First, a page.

According to changes in the average wage level, the social minimum wage, pensions, accident pensions, and the GMW (guaranteed minimum wage) may all be adjusted every two years. On the other hand, salaries, wages, and social contributions—including the social minimum wage—are adjusted in line with changes in the cost of living.


Collective agreements governing minimum wage in Luxembourg.

Certain industries rely on collective bargaining agreements between employers and employee representatives to determine minimum wages and working conditions.

These agreements frequently exist in sectors with unconventional working procedures. For instance, companies with unusual hours or those that are open round-the-clock.

If a collective bargaining agreement exists for the concerned industry, the minimum wage cannot be less than the federal minimum wage.


Luxembourg salary requirements

In Luxembourg, employers are required to pay both men and women the same wage for comparable work, and those with fixed-term contracts must receive the same pay as those with permanent ones. The rules also apply to part-timers, who must receive pro-rata payments at the same rate as full-timers.

In Luxembourg, a standard workweek is only allowed to be 40 hours long; any additional hours require an overtime wage. Although most Luxembourgish employees are covered by this rule, it does not apply to directors, managers, or independent contractors.

The legal maximum working day is 10 hours, and any overtime requires approval from the Ministry of Employment. The government permits some industries to hire workers on Sundays as long as the work is voluntary and compensated at twice the standard wage.

Some employers give their staff a thirteenth month bonus at the end of the year or during the holidays, though this practice is not common across all industries. Others, however, provide a profit-sharing bonus based on the company’s annual performance.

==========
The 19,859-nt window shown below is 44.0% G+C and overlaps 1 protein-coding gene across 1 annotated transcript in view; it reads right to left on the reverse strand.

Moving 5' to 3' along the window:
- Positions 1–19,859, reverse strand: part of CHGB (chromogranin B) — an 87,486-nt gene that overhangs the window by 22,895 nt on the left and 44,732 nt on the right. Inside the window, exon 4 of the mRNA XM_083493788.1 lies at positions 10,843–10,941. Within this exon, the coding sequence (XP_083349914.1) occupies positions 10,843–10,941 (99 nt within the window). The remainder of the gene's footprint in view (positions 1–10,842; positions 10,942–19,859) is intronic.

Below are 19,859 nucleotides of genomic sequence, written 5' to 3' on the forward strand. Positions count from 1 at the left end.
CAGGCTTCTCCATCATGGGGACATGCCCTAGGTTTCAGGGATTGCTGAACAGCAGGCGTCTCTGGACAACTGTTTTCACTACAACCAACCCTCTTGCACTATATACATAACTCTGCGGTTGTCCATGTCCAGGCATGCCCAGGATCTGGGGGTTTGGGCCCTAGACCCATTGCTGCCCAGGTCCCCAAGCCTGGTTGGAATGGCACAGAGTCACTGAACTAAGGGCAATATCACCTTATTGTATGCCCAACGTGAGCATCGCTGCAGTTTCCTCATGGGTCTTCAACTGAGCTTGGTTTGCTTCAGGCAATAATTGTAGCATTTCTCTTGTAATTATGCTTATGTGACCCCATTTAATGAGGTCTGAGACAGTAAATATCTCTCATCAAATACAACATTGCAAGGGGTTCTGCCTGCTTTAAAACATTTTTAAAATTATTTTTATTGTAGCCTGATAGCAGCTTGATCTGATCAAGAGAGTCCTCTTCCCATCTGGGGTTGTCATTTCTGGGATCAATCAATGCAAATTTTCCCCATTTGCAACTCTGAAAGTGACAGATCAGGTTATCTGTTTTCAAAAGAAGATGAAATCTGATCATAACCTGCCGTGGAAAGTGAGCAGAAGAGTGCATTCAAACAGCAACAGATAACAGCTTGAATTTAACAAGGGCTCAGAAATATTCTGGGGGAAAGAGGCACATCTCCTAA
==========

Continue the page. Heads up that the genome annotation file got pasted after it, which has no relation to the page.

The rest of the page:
Luxembourg’s highest-paid jobs and average salaries

Only 4% of Luxembourg workers, according to a report from the OECD Better Life Initiative published in November 2017, put in extremely long hours. However, there were distinctions between the working environments for men and women. Despite having a 10% lower unemployment rate than men, women were more than twice as likely to work in low-paying jobs.


The average salary in Luxembourg

The median salaries for popular jobs are as follows, according to information from the survey website Pay Scale, with the average annual salary in Luxembourg being €59,923:


The highest-paid jobs in Luxembourg

According to Statec, the statistical office of Luxembourg, those who work in the financial and insurance sectors make the most money, followed by those who produce electricity, scientists and engineers, IT specialists, and teachers. The sectors of lodging and food were, however, those with the lowest wages in Luxembourg.

The OECD report also revealed secondary school teacher salaries began at €73,700, placing Luxembourg at the top of the earnings list across major developed countries, despite not being the highest paid position in the nation.



The minimum monthly wage rate is set at 256.60 euros retroactively to January 1, 2019, in accordance with the law of July 12, 2019, amending Article L. 222-9 of the Labor Code.